Indeed, ideally the wording of the preliminary issues should be agreed between the parties where possible, and case law is replete with comments to this effect.7 It is also useful for parties to agree a list of assumed or admitted facts in order to ensure that minimal (or preferably no) evidence is required. It is especially important to try and avoid any issues that contain a mix of fact and law. If extensive oral evidence is required, then the issue is unlikely to be considered suitable for a preliminary issues hearing.8 A party seeking to avoid preliminary issues is therefore well advised to draft its statements of case in such a manner as to ensure that any legal arguments are bound as closely as possible to the factual matrix.


An application made too late in the day is unlikely to have the desired effect on the scope of the dispute. However, if an application is made too early, the parties’ positions may not have been adequately set out in the statements of case. With this in mind, the Technology and Construction Court Guide, applicable as guidance to the other courts as well as an arbitration panel, states that “it is not generally appropriate for the court to make an order for the trial of preliminary issues until after the defence has been served.”9 The most appropriate time for an application is therefore likely to be at the first Case Management Conference after the statements of case have been exchanged, by which point the court or tribunal will be better placed to evaluate the potential benefits of a preliminary issues hearing. Nevertheless, it is important to note that it is not impossible for an application to be made earlier. In the Kononklijke Philips case, for example, the court decided that, even though statements of case were not closed, they were sufficiently advanced to identify the relevant issues.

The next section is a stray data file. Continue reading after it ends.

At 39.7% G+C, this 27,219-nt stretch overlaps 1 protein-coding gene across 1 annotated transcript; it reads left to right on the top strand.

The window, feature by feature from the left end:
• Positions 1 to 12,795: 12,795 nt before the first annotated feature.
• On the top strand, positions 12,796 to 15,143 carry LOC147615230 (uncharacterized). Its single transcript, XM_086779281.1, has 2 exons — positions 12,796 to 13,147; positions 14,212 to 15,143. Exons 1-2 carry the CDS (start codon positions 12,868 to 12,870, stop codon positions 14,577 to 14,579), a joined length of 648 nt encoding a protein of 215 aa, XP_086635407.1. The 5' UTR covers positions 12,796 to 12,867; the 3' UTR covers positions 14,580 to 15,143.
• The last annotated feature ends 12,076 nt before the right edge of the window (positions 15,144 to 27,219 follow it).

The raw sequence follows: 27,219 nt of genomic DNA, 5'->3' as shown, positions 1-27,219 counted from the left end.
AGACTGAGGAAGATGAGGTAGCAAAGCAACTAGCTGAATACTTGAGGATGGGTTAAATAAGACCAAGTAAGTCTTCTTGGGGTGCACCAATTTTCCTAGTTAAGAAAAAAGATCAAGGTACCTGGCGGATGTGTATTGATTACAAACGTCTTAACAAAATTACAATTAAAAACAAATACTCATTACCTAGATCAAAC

Finally, when considering whether or not to request a preliminary issues hearing, the potential drawbacks of this approach need to be kept in mind. There may be costs incurred in the duplication of evidence which has to be re-deployed in the main hearing, and issues may need to be re-visited in that later hearing. Indeed, it is entirely possible that a finding at the main hearing may affect, or run counter to, findings at the preliminary issues hearing, rending the entire process pointless. If settlement negotiations, or alternate dispute resolution procedures, are already gaining traction, a preliminary issues hearing may delay this process. It is also arguable that a party may be best advised to “keep its powder dry” on certain points, so that they can be used to more powerful effect in the main hearing. This is particularly the case with arguments which benefit from evidential support, and may be weakened by being taken out of their factual context.

Nevertheless, the value of an early resolution of key preliminary issues is incontestable. Parties are well advised to consider the potential of such an approach at an early stage in any dispute, and ensure that statements of case are carefully reviewed to ensure that any opportunity for early resolution is taken. The issues for resolution should be drafted with a close eye on the criteria set out above in order to increase the chance of success.”